Corrosion Course Introduces Attendees to New Module
Phil Kinnane | May 4, 2012
This week we ran a series of three one-day courses. The first two days centered on modeling batteries and fuel cells, as well as electrodeposition applications. Today, the course looked at simulating corrosion. This was a great opportunity for a number of our customers and other interested people to try out the new Corrosion Module.
The Corrosion Module is used to model corrosion and cathodic protection taking into account electrochemical reaction kinetics, mass and heat transfer, fluid flow, and electrodes that can change in shape due to corrosion batteries. It includes intuitive user interfaces that allow the user to specify the corroding geometry, material properties, and the parameters to be used in the electrochemical equations, such as Nernst-Planck, Butler-Volmer, and Tafel Equations.
At the conclusion of the course today, we had a chance to discuss with some of our attendees their thoughts on the course. The feedback was very positive. In particular, Jason Lee from Naval Research Laboratory showed great enthusiasm towards the new course. In our discussion Jason said, “Excellent course involving the complexities of modeling corrosion phenomena. The example models provided a great starting point for engineering the effects of moving boundary conditions, something that has a very steep learning curve when starting from scratch.”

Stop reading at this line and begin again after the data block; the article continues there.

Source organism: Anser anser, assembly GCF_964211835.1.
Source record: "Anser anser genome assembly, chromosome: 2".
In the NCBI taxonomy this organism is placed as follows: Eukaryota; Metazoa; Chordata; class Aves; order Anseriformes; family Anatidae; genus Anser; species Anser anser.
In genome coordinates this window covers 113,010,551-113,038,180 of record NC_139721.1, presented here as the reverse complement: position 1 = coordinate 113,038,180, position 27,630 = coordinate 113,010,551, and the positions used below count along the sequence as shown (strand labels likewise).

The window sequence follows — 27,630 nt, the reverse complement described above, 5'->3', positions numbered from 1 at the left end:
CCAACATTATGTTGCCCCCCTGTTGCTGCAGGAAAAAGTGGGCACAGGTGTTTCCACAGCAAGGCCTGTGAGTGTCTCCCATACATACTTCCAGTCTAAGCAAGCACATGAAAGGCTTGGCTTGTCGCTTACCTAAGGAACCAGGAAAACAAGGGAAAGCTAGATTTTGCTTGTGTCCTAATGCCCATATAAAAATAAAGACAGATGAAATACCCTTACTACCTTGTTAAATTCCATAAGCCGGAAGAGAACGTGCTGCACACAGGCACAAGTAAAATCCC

It was a successful week for our new courses. Thank you to all who joined us in experiencing Batteries & Fuel Cells, Electrodeposition and Corrosion.